Goacher, Robyn E.2; Selig, Michael J.5; Master, Emma R.4
1 Forest, Nature and Biomass, Department of Geosciences and Natural Resource Management, Faculty of Science, Københavns Universitet2 Niagara University3 Forestry and wood products, Forest & Landscape Denmark, Faculty of Life Sciences, Københavns Universitet4 University of Toronto5 Forestry and wood products, Forest & Landscape Denmark, Faculty of Life Sciences, Københavns Universitet
Microbial utilization of lignocellulose from plant cell walls is integral to carbon cycling on Earth. Correspondingly, secreted enzymes that initiate lignocellulose depolymerization serve a crucial step in the bioconversion of lignocellulosic biomass to fuels and chemicals. Genome and metagenome sequencing efforts that span the past decade reveal the diversity of enzymes that have evolved to transform lignocellulose from wood, herbaceous plants and grasses. Nevertheless, there are relatively few examples where ‘omic’ technologies have identified novel enzyme activities or combinations thereof that dramatically improve the economics of lignocellulose bioprocessing and utilization. A likely factor contributing to the discrepancy between sequence-based enzyme discovery and enzyme application is the common practice to screen enzyme candidates based on activity measurements using soluble model compounds. In this context, the development and application of imaging, physicochemical, and spectromicroscopic techniques that allow direct assessment of enzyme action on relevant lignocellulosic substrates is reviewed.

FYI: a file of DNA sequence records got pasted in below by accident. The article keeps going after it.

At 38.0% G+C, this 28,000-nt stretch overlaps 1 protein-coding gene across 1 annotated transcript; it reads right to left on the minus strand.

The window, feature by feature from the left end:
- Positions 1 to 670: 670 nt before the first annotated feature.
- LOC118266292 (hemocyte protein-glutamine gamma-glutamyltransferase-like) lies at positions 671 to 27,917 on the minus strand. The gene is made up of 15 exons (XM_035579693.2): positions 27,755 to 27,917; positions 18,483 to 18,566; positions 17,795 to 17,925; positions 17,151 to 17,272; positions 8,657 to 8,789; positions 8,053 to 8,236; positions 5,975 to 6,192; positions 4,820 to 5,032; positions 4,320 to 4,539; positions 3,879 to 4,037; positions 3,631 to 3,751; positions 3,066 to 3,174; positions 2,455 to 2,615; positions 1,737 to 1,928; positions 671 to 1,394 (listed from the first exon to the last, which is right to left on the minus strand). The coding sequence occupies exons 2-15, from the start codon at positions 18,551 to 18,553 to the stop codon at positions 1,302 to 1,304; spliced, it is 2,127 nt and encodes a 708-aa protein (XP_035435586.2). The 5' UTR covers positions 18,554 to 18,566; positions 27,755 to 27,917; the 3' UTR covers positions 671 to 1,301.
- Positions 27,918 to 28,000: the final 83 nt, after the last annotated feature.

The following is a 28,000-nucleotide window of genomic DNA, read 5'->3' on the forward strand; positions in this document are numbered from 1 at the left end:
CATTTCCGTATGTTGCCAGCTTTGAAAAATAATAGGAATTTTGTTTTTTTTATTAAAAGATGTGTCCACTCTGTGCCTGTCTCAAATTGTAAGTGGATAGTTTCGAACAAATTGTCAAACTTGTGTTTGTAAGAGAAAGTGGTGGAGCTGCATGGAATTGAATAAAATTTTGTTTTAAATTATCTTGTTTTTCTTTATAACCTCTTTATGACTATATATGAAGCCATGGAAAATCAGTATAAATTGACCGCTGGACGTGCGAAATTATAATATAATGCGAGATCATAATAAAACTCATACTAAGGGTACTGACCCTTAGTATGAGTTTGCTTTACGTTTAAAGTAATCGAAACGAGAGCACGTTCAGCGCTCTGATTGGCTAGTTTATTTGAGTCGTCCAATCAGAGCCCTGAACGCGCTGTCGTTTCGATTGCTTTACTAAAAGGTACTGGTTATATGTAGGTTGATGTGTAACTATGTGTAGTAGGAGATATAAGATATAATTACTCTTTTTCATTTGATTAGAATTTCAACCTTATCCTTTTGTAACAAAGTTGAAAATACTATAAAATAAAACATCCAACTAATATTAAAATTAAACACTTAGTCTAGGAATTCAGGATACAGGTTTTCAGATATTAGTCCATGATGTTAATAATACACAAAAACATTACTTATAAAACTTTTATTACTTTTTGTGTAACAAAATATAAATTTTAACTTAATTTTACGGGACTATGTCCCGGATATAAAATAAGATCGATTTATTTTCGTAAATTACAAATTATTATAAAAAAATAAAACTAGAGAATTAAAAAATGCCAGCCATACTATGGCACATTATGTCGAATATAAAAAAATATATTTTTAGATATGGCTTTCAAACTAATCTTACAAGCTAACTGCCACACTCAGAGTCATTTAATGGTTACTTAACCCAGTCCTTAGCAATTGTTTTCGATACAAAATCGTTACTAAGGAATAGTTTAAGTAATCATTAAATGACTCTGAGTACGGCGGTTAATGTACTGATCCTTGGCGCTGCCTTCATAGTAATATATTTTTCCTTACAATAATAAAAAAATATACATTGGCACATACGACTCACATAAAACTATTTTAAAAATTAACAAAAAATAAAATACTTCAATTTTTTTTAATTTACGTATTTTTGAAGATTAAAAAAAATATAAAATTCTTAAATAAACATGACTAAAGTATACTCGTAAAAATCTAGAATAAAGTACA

Current Opinion in Biotechnology, 2014, Vol 27, p. 123-133